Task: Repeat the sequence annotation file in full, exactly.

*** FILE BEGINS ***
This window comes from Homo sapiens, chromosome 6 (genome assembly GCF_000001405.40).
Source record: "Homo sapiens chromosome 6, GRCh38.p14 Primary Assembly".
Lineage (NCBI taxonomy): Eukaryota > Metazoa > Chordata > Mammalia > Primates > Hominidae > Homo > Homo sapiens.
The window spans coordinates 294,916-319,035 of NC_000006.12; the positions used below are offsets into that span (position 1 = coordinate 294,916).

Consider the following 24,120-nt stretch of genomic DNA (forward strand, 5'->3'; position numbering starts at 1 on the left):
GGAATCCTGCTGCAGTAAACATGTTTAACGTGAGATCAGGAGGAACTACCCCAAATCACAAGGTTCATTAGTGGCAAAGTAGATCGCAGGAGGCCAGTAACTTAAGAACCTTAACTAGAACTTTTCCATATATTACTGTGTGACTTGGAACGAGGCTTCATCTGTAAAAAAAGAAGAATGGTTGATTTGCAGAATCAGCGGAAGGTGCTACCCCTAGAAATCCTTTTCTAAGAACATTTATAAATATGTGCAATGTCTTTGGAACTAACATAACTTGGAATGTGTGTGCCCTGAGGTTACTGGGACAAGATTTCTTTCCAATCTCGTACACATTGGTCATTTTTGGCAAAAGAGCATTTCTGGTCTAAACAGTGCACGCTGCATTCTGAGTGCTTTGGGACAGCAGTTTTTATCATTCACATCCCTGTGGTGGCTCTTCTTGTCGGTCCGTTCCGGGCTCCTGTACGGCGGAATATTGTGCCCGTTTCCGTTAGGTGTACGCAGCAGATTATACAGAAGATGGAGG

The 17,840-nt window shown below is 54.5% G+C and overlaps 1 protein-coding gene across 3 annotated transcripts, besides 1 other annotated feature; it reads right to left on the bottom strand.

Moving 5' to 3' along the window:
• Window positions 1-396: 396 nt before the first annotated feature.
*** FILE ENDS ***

This window comes from Homo sapiens, chromosome 6 (genome assembly GCF_000001405.40).
Source record: "Homo sapiens chromosome 6, GRCh38.p14 Primary Assembly".
Lineage (NCBI taxonomy): Eukaryota > Metazoa > Chordata > Mammalia > Primates > Hominidae > Homo > Homo sapiens.
The window spans coordinates 294,916-319,035 of NC_000006.12; the positions used below are offsets into that span (position 1 = coordinate 294,916).

Consider the following 24,120-nt stretch of genomic DNA (forward strand, 5'->3'; position numbering starts at 1 on the left):
GGAATCCTGCTGCAGTAAACATGTTTAACGTGAGATCAGGAGGAACTACCCCAAATCACAAGGTTCATTAGTGGCAAAGTAGATCGCAGGAGGCCAGTAACTTAAGAACCTTAACTAGAACTTTTCCATATATTACTGTGTGACTTGGAACGAGGCTTCATCTGTAAAAAAAGAAGAATGGTTGATTTGCAGAATCAGCGGAAGGTGCTACCCCTAGAAATCCTTTTCTAAGAACATTTATAAATATGTGCAATGTCTTTGGAACTAACATAACTTGGAATGTGTGTGCCCTGAGGTTACTGGGACAAGATTTCTTTCCAATCTCGTACACATTGGTCATTTTTGGCAAAAGAGCATTTCTGGTCTAAACAGTGCACGCTGCATTCTGAGTGCTTTGGGACAGCAGTTTTTATCATTCACATCCCTGTGGTGGCTCTTCTTGTCGGTCCGTTCCGGGCTCCTGTACGGCGGAATATTGTGCCCGTTTCCGTTAGGTGTACGCAGCAGATTATACAGAAGATGGAGG

The 17,840-nt window shown below is 54.5% G+C and overlaps 1 protein-coding gene across 3 annotated transcripts, besides 1 other annotated feature; it reads right to left on the bottom strand.

Moving 5' to 3' along the window:
• Window positions 1-396: 396 nt before the first annotated feature.